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The British Government: Britain & The European Union
The British Government: A Brief Overview
Information courtesy of The British Information Services

Britain is a member of the European Union, which comprises the European Community (EC) and intergovernmental co-operation on foreign and security policy, and on justice and home affairs. The Union is an association of 15 democratic nations: Austria, Belgium, Britain, Denmark, Finland, France, Germany, Greece, the Irish Republic, Italy, Luxembourg, Netherlands, Portugal, Spain and Sweden.

UNION INSTITUTIONS
Council of the European Union

Major policy decisions are taken by the Council of the European Union. Member states are represented by the ministers appropriate to the subject under discussion.

The Presidency of the Council changes at six-monthly intervals; Britain assumed it for the fourth time from July to December 1992. In some cases decisions must be made unanimously; in others they are decided by a majority or a qualified majority, with votes weighted according to each country's size. Community policies are implemented by Regulations, which are legally binding and directly applicable in all member countries, and Directives, which are binding on member states but allow national authorities to decide on means of implementation. Heads of Government of the member countries meet twice a year as the European Council. This takes important decisions and discusses EU policies and world affairs generally.

European Commission
The European Commission is composed of 20 commissioners (two from Britain) who are nominated by member governments and appointed by common agreement. It puts forward policy proposals, executes decisions taken by the Council of the European Union and ensures that Community rules are correctly observed. The Commission is pledged to act independently of national or sectional interests.

European Parliament
The European Parliament has 626 directly elected members; Britain has 87 seats. The last election to the Parliament was held inJune 1994. The Parliament is consulted on a wide range of issues before the Council takes final decisions. The Commission can be removed from office as a whole by a two-thirds majority of all members of the Parliament. The Parliament adopts the Community's annual budget in agreement with the Council. The European Parliament's legislative involvement was increased by the Single European Act and the Maastricht Treaty.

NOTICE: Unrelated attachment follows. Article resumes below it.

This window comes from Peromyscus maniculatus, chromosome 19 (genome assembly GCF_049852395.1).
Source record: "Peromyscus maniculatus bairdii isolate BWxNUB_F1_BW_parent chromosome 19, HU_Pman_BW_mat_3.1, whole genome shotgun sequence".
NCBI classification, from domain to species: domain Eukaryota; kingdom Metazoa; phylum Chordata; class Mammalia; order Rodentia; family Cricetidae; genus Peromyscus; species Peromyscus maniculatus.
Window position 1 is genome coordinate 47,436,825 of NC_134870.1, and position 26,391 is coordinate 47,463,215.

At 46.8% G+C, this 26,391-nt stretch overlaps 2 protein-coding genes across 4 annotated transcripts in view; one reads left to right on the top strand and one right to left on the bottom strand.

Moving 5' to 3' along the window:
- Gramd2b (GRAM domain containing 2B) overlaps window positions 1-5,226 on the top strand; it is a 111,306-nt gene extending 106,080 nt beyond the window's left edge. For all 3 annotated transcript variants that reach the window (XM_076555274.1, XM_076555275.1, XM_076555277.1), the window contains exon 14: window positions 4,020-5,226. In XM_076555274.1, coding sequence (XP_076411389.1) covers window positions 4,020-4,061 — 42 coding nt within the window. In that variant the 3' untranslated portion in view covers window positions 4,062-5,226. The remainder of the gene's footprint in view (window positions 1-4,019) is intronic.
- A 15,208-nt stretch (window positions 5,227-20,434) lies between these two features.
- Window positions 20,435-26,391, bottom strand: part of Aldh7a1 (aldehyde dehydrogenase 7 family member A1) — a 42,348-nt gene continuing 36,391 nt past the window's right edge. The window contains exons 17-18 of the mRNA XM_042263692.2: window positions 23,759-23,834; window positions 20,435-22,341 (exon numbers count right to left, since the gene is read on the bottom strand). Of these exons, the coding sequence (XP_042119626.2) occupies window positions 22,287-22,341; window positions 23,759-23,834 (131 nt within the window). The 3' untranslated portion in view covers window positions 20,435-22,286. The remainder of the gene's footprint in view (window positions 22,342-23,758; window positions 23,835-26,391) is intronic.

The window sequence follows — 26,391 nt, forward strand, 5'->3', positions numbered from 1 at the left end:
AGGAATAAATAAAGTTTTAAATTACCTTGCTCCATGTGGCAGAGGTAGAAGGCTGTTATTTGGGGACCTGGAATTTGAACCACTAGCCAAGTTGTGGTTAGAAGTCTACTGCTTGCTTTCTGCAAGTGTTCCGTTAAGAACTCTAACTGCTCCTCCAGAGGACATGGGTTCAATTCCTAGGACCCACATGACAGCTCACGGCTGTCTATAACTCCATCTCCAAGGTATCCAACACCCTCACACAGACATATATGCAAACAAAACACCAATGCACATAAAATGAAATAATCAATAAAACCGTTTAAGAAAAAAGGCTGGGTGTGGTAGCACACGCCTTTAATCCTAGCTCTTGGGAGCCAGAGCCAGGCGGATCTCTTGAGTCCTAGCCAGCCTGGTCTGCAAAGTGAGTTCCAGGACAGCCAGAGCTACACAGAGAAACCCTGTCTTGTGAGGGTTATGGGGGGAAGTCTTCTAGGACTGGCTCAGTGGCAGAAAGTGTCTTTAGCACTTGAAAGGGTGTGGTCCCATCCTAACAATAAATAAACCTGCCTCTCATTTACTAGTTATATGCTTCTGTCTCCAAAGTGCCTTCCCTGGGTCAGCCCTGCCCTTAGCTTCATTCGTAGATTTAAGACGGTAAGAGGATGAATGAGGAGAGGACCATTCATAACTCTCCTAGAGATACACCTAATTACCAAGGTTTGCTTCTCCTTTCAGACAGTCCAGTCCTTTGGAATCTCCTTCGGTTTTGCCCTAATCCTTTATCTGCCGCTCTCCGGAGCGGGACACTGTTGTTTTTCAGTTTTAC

Court of Justice
The Court of Justice consists of 15 judges. It interprets and adjudicates on the meaning of the Treaties and on measures taken by the Council of the European Union and the Commission. It also hears complaints and appeals brought by or against Union institutions, member states or individuals and gives preliminary rulings on cases referred by courts in the member states. It represents the final authority on all aspects of Community law.

The Single European Act provided for a Court of First Instance to relieve the Court of Justice of a substantial part of its workload. The new court began working in 1989.

Court of Auditors
The Court of Auditors oversees the implementation of the Community's budget. It helps to counter waste and fraud. The Court consists of one member from each state.

Visit the European Union Studies Association web site to see what the UK's leading Research Institute on European Affairs is doing to widen and deepen the European Union. Their site includes publications, programs, conference information, press releases and hot links.



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